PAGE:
One of the biggest elements of this project is the location recording aspect. Out of our five films, four of them required location recording services. These films are; Descent, Feel Good, Immort, Remember.
All five members of the group took on the location recording, splitting the hours between ourselves as best as we could.
As I am managing the sound for Remember, I wanted to have as much involvement with its location audio as possible. This can also be said for the other films and their managers. However, some of the dates meant that my availability was limited, or I was unable to make the shoots altogether. Having a large group meant that the others were able to step in when needed, and I could then offer help on the dates that they were unavailable for, or wanted someone else on the job instead.
Having only ever had one location recording experience in the past, I was somewhat apprehensive about getting involved in the location recording to begin with. Prior experience to this project consisted of me holding a boom mic, albeit very badly, in a cemetery for a couple of hours during semester A. It was essential for me to make sure that I got the techniques correct, and payed close attention to what I was doing this time around to capture the best possible sound.
Boom technique is certainly something I struggled with to begin with. Prior to attending the shoots, firstly I harked back to the lecture delivered to us by Grant Bridgeman and the techniques he taught us, and secondly I researched into location recording.
Sound recording tips: how to record location sound in film and video production
Here I found some very useful information regarding location recording. Things such microphone choice and placement were top of my list. For all of our shoots, we have used the Sennheiser MKH416 Rifle Mic. This particular mic has an extremely directional capture. Almost like playing sound into a cone, it only really goes right onto the tip of the mic. This makes it excellent for capturing dialogue, especially when combined with a radio mic.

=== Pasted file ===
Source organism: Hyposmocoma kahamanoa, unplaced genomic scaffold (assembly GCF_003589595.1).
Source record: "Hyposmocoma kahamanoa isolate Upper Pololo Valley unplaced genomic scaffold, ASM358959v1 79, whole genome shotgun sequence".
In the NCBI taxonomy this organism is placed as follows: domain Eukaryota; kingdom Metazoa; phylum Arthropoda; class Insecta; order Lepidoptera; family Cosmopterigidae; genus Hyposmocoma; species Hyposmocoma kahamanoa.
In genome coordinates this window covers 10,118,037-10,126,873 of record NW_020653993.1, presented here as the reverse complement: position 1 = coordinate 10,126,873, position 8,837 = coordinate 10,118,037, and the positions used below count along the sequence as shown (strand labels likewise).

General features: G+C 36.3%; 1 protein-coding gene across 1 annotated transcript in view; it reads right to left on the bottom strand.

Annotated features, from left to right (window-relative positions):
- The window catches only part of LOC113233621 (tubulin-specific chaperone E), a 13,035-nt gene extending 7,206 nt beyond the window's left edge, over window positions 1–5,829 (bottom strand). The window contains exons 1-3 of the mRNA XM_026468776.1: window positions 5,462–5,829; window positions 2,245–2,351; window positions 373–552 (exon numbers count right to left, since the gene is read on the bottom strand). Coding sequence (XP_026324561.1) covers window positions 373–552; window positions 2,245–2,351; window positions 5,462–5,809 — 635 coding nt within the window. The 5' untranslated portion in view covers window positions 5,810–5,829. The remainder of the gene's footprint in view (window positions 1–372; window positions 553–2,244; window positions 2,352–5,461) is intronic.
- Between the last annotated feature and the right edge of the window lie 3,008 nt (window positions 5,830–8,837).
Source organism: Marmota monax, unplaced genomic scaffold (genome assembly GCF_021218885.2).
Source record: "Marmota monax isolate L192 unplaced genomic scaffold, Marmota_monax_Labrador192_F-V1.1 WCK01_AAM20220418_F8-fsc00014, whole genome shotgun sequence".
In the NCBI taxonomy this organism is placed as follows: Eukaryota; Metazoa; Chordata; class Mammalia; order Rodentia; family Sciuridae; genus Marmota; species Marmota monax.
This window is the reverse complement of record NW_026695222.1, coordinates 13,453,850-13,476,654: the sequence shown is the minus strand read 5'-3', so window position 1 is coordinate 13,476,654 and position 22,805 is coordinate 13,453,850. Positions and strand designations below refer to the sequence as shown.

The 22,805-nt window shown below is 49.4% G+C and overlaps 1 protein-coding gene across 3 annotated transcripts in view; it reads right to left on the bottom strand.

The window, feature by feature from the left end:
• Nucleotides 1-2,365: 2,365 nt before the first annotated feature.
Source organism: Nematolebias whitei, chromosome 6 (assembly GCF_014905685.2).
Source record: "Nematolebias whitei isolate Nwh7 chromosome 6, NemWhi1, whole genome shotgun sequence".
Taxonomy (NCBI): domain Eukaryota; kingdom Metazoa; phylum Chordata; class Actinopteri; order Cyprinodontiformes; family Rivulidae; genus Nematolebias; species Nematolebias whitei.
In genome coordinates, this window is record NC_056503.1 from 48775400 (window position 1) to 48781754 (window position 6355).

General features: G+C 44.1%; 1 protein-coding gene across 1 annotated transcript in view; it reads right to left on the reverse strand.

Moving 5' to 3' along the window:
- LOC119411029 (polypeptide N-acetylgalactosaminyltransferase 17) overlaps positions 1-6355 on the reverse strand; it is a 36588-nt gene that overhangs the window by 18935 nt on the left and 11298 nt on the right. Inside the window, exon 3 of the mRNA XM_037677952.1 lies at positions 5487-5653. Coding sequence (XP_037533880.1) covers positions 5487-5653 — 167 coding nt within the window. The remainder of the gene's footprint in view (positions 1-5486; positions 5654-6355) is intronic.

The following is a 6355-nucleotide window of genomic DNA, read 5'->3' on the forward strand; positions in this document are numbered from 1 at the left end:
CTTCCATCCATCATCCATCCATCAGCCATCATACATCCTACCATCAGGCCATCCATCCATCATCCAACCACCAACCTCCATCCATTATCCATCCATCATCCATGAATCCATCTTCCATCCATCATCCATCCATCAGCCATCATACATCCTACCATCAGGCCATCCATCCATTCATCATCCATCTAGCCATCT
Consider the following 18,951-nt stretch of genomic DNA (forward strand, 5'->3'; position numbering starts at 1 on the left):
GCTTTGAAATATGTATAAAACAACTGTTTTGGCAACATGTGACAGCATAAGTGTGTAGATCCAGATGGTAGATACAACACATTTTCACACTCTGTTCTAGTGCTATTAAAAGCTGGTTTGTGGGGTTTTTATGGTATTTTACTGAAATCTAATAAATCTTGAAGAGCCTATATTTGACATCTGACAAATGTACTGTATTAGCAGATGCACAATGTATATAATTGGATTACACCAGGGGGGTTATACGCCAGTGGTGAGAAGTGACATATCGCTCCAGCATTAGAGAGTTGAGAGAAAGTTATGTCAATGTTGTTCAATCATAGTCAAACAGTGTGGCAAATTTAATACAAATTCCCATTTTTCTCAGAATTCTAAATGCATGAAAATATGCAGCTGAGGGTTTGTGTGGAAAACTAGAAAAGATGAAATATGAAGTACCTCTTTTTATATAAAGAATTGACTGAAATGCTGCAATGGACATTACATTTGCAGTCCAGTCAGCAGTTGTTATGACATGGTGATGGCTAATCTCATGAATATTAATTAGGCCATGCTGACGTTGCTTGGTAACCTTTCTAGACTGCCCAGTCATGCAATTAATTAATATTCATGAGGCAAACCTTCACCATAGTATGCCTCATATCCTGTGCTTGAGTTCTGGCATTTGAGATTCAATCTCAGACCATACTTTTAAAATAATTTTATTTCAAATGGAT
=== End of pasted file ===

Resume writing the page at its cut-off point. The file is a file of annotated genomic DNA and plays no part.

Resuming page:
Gladly I am able to say that at no point did I have the boom in shot, and the dialogue we captured has been of the quality desired.
The second job on set is the sound recordist, and whilst it may seem the easier of the jobs, this has often not been the case. The Sound Devices 633 has been quite a steep learning curve for me, as it can be an extremely complicated piece of kit to use. On the first day of shooting for Remember, I was given a quick 5-minute run through by Alice, as she has already had experience with the recorder. In hindsight, I ought to have booked out the kit and had a trial run on my own time, however the delays on the shoot meant that fortunately there was enough time to go through it.
To begin with, the roles were swapped around to get a feel for each. As the shoots progressed, I became much more comfortable booming opposed to recording, and as such pursued this as much as possible for each location recording I was on hand for.
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